If you’re teacher says it’s ok to cry on your mat, is it really ok? Let’s face it, the reality of someone hysterically sobbing next to you, while you’re trying to rest in savasana, isn’t always the most welcome activity. So, what did I do? I stuffed those emotions down inside of me. I knew how I felt – that maybe I would explode. Heck, there were times when you could physically see it! My face, neck, and upper chest would be red as a beet, with a distinct line across my chest showing the energy blockage. I felt on fire.
To make matters worse, I fell into the dangerous trap of intellectualizing my emotions. “I feel like I can’t move forward in my life. I must be experiencing Ganesh energy. I need to find a way around the elephant standing in my path.” Or, “I feel like I’m being broken down and torn apart…Om Namah Shivaya, Om Namah Shivaya…”. Or, “Why can’t I feel boundless love within my heart? Hanuman, help me please.” What?! You want to talk messed up – that was me. I rationalized my emotions. What did that do?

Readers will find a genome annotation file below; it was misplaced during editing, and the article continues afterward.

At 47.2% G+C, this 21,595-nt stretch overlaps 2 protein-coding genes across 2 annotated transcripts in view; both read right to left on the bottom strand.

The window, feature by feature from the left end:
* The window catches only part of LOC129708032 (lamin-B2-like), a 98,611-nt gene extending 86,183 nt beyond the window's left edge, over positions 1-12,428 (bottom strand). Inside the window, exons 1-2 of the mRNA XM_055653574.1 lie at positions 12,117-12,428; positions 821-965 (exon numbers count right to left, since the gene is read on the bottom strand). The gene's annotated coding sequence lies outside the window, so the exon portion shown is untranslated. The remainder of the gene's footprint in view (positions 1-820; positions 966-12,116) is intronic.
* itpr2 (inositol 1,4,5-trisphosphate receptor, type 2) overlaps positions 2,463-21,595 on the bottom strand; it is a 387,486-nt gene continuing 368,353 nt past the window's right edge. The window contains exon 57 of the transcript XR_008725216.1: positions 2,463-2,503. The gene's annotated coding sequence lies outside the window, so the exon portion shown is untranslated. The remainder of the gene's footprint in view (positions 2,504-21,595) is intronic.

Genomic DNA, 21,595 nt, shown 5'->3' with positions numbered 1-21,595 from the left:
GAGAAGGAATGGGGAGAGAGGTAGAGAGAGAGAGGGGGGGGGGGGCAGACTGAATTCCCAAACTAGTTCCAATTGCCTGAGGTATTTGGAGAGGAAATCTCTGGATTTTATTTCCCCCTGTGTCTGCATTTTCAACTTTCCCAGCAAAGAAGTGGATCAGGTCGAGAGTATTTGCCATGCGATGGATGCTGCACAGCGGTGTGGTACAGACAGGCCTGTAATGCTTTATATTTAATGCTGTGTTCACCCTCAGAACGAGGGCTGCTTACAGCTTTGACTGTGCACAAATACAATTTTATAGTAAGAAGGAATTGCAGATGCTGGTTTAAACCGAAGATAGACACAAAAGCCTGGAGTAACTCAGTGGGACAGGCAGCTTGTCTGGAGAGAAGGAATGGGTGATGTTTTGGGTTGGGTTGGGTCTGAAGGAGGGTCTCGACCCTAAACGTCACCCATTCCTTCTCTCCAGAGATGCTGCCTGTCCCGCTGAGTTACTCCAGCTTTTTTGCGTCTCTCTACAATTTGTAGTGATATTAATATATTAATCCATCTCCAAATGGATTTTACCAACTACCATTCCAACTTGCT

It gave me an out so I could continue to numb myself from experiencing the experience of feeling the intense emotions that I had consciously and unconsciously spent the majority of my life burying. Yoga become a tool, a means, my drug, my drink, to numb myself from the reality of my life. Woah.